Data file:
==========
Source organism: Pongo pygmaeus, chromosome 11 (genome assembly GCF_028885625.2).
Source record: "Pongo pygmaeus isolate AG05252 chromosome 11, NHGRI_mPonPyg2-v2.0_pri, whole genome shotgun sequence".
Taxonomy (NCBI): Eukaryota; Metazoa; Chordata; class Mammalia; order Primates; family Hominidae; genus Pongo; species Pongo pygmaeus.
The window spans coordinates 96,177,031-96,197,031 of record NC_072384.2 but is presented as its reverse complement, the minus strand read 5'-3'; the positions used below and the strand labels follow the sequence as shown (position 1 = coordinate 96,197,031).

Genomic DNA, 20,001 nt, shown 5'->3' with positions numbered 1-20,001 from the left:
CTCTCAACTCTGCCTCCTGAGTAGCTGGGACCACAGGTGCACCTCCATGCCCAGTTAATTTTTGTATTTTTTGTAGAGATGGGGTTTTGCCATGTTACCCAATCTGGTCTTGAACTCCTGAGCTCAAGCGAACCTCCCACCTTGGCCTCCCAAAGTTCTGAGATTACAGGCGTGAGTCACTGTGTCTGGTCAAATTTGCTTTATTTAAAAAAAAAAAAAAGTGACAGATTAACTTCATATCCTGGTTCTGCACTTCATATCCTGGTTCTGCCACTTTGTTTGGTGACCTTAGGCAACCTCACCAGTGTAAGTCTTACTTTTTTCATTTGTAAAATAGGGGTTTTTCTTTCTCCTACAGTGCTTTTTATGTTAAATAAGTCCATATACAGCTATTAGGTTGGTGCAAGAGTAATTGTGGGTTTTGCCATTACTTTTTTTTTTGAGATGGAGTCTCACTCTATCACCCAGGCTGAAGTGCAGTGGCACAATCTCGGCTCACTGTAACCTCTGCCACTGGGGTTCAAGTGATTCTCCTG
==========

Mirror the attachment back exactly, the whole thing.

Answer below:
Source organism: Pongo pygmaeus, chromosome 11 (genome assembly GCF_028885625.2).
Source record: "Pongo pygmaeus isolate AG05252 chromosome 11, NHGRI_mPonPyg2-v2.0_pri, whole genome shotgun sequence".
Taxonomy (NCBI): Eukaryota; Metazoa; Chordata; class Mammalia; order Primates; family Hominidae; genus Pongo; species Pongo pygmaeus.
The window spans coordinates 96,177,031-96,197,031 of record NC_072384.2 but is presented as its reverse complement, the minus strand read 5'-3'; the positions used below and the strand labels follow the sequence as shown (position 1 = coordinate 96,197,031).

Genomic DNA, 20,001 nt, shown 5'->3' with positions numbered 1-20,001 from the left:
CTCTCAACTCTGCCTCCTGAGTAGCTGGGACCACAGGTGCACCTCCATGCCCAGTTAATTTTTGTATTTTTTGTAGAGATGGGGTTTTGCCATGTTACCCAATCTGGTCTTGAACTCCTGAGCTCAAGCGAACCTCCCACCTTGGCCTCCCAAAGTTCTGAGATTACAGGCGTGAGTCACTGTGTCTGGTCAAATTTGCTTTATTTAAAAAAAAAAAAAAGTGACAGATTAACTTCATATCCTGGTTCTGCACTTCATATCCTGGTTCTGCCACTTTGTTTGGTGACCTTAGGCAACCTCACCAGTGTAAGTCTTACTTTTTTCATTTGTAAAATAGGGGTTTTTCTTTCTCCTACAGTGCTTTTTATGTTAAATAAGTCCATATACAGCTATTAGGTTGGTGCAAGAGTAATTGTGGGTTTTGCCATTACTTTTTTTTTTGAGATGGAGTCTCACTCTATCACCCAGGCTGAAGTGCAGTGGCACAATCTCGGCTCACTGTAACCTCTGCCACTGGGGTTCAAGTGATTCTCCTG